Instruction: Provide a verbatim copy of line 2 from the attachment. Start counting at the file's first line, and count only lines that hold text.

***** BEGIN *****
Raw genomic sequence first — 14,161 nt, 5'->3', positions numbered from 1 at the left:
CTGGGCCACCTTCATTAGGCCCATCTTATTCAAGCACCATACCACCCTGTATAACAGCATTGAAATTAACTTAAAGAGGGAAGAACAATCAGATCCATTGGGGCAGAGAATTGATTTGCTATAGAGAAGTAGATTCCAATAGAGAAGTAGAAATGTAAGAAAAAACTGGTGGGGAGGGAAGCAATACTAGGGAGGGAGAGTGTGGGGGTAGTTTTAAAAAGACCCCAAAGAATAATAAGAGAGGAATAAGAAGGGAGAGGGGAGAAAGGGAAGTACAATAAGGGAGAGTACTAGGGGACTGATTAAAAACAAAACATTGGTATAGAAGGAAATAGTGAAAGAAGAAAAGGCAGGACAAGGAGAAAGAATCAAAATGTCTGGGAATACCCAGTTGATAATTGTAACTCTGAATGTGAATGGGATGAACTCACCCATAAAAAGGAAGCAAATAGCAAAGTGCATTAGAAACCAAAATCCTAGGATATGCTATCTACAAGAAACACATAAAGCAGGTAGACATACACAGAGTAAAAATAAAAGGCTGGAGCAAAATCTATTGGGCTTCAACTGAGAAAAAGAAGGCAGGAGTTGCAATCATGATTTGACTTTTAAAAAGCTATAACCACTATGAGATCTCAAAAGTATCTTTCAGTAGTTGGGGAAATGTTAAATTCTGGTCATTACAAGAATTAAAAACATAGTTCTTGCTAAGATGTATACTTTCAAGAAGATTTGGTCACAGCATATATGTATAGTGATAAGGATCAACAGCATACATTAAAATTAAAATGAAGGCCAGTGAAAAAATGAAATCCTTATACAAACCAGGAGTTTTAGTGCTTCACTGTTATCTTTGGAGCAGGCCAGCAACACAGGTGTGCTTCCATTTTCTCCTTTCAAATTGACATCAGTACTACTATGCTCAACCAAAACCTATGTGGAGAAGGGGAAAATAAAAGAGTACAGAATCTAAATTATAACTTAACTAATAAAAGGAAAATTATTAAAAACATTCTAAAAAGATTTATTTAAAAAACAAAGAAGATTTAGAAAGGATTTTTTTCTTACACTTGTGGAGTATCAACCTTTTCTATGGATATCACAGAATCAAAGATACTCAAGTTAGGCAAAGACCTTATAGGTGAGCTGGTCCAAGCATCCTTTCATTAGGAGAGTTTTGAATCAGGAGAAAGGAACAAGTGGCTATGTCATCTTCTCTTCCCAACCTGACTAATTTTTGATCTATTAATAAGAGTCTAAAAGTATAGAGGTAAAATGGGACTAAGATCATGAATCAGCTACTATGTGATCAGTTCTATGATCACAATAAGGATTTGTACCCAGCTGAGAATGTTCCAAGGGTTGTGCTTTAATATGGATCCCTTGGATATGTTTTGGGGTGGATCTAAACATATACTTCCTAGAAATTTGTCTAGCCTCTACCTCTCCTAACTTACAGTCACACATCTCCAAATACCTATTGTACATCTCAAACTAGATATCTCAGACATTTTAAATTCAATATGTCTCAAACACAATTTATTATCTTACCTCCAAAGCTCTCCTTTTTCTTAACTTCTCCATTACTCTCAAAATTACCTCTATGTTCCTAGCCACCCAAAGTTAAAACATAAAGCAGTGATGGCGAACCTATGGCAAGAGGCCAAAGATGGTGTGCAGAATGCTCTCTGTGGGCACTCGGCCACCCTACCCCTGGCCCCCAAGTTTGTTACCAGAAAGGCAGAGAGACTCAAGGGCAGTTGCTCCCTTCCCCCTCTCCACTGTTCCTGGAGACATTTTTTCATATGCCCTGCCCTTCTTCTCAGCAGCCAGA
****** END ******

CTGGGCCACCTTCATTAGGCCCATCTTATTCAAGCACCATACCACCCTGTATAACAGCATTGAAATTAACTTAAAGAGGGAAGAACAATCAGATCCATTGGGGCAGAGAATTGATTTGCTATAGAGAAGTAGATTCCAATAGAGAAGTAGAAATGTAAGAAAAAACTGGTGGGGAGGGAAGCAATACTAGGGAGGGAGAGTGTGGGGGTAGTTTTAAAAAGACCCCAAAGAATAATAAGAGAGGAATAAGAAGGGAGAGGGGAGAAAGGGAAGTACAATAAGGGAGAGTACTAGGGGACTGATTAAAAACAAAACATTGGTATAGAAGGAAATAGTGAAAGAAGAAAAGGCAGGACAAGGAGAAAGAATCAAAATGTCTGGGAATACCCAGTTGATAATTGTAACTCTGAATGTGAATGGGATGAACTCACCCATAAAAAGGAAGCAAATAGCAAAGTGCATTAGAAACCAAAATCCTAGGATATGCTATCTACAAGAAACACATAAAGCAGGTAGACATACACAGAGTAAAAATAAAAGGCTGGAGCAAAATCTATTGGGCTTCAACTGAGAAAAAGAAGGCAGGAGTTGCAATCATGATTTGACTTTTAAAAAGCTATAACCACTATGAGATCTCAAAAGTATCTTTCAGTAGTTGGGGAAATGTTAAATTCTGGTCATTACAAGAATTAAAAACATAGTTCTTGCTAAGATGTATACTTTCAAGAAGATTTGGTCACAGCATATATGTATAGTGATAAGGATCAACAGCATACATTAAAATTAAAATGAAGGCCAGTGAAAAAATGAAATCCTTATACAAACCAGGAGTTTTAGTGCTTCACTGTTATCTTTGGAGCAGGCCAGCAACACAGGTGTGCTTCCATTTTCTCCTTTCAAATTGACATCAGTACTACTATGCTCAACCAAAACCTATGTGGAGAAGGGGAAAATAAAAGAGTACAGAATCTAAATTATAACTTAACTAATAAAAGGAAAATTATTAAAAACATTCTAAAAAGATTTATTTAAAAAACAAAGAAGATTTAGAAAGGATTTTTTTCTTACACTTGTGGAGTATCAACCTTTTCTATGGATATCACAGAATCAAAGATACTCAAGTTAGGCAAAGACCTTATAGGTGAGCTGGTCCAAGCATCCTTTCATTAGGAGAGTTTTGAATCAGGAGAAAGGAACAAGTGGCTATGTCATCTTCTCTTCCCAACCTGACTAATTTTTGATCTATTAATAAGAGTCTAAAAGTATAGAGGTAAAATGGGACTAAGATCATGAATCAGCTACTATGTGATCAGTTCTATGATCACAATAAGGATTTGTACCCAGCTGAGAATGTTCCAAGGGTTGTGCTTTAATATGGATCCCTTGGATATGTTTTGGGGTGGATCTAAACATATACTTCCTAGAAATTTGTCTAGCCTCTACCTCTCCTAACTTACAGTCACACATCTCCAAATACCTATTGTACATCTCAAACTAGATATCTCAGACATTTTAAATTCAATATGTCTCAAACACAATTTATTATCTTACCTCCAAAGCTCTCCTTTTTCTTAACTTCTCCATTACTCTCAAAATTACCTCTATGTTCCTAGCCACCCAAAGTTAAAACATAAAGCAGTGATGGCGAACCTATGGCAAGAGGCCAAAGATGGTGTGCAGAATGCTCTCTGTGGGCACTCGGCCACCCTACCCCTGGCCCCCAAGTTTGTTACCAGAAAGGCAGAGAGACTCAAGGGCAGTTGCTCCCTTCCCCCTCTCCACTGTTCCTGGAGACATTTTTTCATATGCCCTGCCCTTCTTCTCAGCAGCCAGA